Shall we knit a story?
Yesterday morning, on Streetlife, the local community social network site, one of my neighbours suggested people look out for the yarn bombing at a nearby railway station. I wasn’t sure what yarn bombing was but didn’t imagine it was anything too sinister if she’d recommended it on Streetlife. As a writer, my first thought on the word ‘yarn’ was ‘story’, not wool, but it turns out to be knitting or crochet work that is surreptitiously displayed on statues, street furniture etc – similar to graffiti but made of wool. I had heard of the practice and had even seen a half-hearted attempt on a lamp post near where I live but I didn’t know it was called ‘yarn bombing’. I looked it up and apparently, there are quite a few names, including guerrilla knitting, urban knitting, yarn storming etc. and it may have started when knitters wanted to use up left over wool.
And then it occurred to me. Why should knitters have all the fun? If you are a writer, I bet you have words left over after you’ve written a story. I have lots of them.
So, let’s do the literary version of yarn bombing, which may or may not become known as ‘Stealth Stories’, (although it’s very unlikely this idea hasn’t been thought of before and already named). Never mind, don’t let that stop us.
All you have to do is put some of your spare words together to follow the previous bit of writing. Imagine someone has knitted their bit and then you join your spare length of wool to theirs and carry on knitting until the wool finishes. Leave enough for someone to tie their wool to. Please only use clean wool! And don’t forget to put in a link to the book from which the words are left over.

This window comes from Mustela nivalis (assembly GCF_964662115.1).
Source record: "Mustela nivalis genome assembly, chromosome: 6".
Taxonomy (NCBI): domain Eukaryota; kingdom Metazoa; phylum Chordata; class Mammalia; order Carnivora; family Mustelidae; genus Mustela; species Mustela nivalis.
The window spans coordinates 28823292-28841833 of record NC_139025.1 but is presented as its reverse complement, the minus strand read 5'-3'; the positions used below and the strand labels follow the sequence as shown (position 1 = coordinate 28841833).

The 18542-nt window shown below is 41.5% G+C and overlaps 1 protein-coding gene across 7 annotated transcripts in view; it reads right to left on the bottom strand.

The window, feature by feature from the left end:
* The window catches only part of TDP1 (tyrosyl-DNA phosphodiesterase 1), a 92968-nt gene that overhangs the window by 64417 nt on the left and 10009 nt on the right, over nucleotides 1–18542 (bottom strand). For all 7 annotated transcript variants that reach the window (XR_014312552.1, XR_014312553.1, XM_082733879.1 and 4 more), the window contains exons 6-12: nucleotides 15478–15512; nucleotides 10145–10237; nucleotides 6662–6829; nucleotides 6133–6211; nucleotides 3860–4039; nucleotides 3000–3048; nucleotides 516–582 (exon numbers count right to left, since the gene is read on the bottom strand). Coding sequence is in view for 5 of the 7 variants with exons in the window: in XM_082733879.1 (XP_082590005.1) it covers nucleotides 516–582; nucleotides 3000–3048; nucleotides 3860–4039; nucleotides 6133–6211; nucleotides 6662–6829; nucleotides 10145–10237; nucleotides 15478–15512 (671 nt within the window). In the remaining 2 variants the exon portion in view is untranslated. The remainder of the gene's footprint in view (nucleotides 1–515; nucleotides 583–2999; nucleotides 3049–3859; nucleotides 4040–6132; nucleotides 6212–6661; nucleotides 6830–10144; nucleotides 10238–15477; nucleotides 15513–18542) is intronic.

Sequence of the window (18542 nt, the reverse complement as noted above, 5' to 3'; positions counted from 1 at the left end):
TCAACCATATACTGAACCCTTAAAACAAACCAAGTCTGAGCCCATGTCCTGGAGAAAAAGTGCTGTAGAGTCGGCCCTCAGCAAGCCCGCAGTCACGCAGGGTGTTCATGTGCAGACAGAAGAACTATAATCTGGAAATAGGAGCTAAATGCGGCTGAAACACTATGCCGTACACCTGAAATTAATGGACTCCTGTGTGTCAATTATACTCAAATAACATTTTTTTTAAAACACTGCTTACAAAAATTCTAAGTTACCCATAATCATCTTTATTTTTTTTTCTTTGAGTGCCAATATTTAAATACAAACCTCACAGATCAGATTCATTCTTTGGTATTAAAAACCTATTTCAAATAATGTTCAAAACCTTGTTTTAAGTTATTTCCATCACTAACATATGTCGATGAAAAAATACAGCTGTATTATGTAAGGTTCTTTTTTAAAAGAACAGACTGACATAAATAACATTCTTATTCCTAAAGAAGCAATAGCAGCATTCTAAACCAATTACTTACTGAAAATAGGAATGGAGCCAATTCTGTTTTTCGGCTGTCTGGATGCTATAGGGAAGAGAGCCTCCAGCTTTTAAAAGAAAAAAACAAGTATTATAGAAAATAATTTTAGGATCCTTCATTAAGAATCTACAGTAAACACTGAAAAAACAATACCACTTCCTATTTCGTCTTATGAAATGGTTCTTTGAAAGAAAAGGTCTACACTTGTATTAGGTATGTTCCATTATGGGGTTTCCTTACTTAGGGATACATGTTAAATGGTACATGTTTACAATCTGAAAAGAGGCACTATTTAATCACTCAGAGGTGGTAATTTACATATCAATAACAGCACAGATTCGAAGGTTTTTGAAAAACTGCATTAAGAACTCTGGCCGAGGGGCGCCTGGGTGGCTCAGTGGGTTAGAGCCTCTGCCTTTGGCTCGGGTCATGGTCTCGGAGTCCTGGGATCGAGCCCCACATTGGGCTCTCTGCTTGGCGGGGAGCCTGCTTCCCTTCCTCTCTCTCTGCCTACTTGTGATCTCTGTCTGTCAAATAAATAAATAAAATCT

Anyway, as I’m into de-cluttering and saving space at the moment, I have plenty of words to spare. None of the following appears in any of my stories, other than the characters, so feel free to knit loosely, or tightly as you follow on. Here goes:
Amelia looked up at the swallows flying round the bell tower.
“Will man ever fly?” she asked, glancing at Daffodil, to see if she knew.
“Don’t be so foolish!” said Edmund rudely, “Still what would you expect from a girl? Of course men won’t fly! Look at us,” he flapped his arms, ” Any idiot can see we’re not built for flight!”
Daffodil couldn’t say she knew man would fly but nevertheless, she sprang to Amelia’s aid “Well, perhaps man will build a machine…”
The sound of Edmund’s laughter rang out across the hill (NOT from ‘Daffodil and the Thin Place’ )
“What’s that terrible noise?” asked Crispin, adjusting the backpack strap, which was biting into his shoulder.
“Do you think it was a wild animal?” asked Sylvester, swinging round to check the undergrowth.
“The only wild animal round here, is Gusty Bob and thankfully, we’ve managed to put some space between him and us. He’s still at the bottom of the hill,” said Crispin, wiping the sweat out of his eyes.
“I wouldn’t be too sure,” said Sylvester, wrinkling his nose, “you know what he does when loud noises surprise him.”
Crispin looked up and watched the green cloud falter in the breeze, then gather speed up the hill.
“Run!” shouted Crispin “Or hold your nose. Or both!” (NOT from ‘The Sweet Smell of Success”)
If you’d like to find out more about ‘Daffodil and the Thin Place’, click here
If you’d like to read the short story about Crispin, Sylvester and Gusty Bob, click here
If you’d like to find out more about the Teddies for Tragedies, which are knitted with love, for children in third world countries, (see photo) click here Check out the top two links for downloading the Teddies pattern and the Clown pattern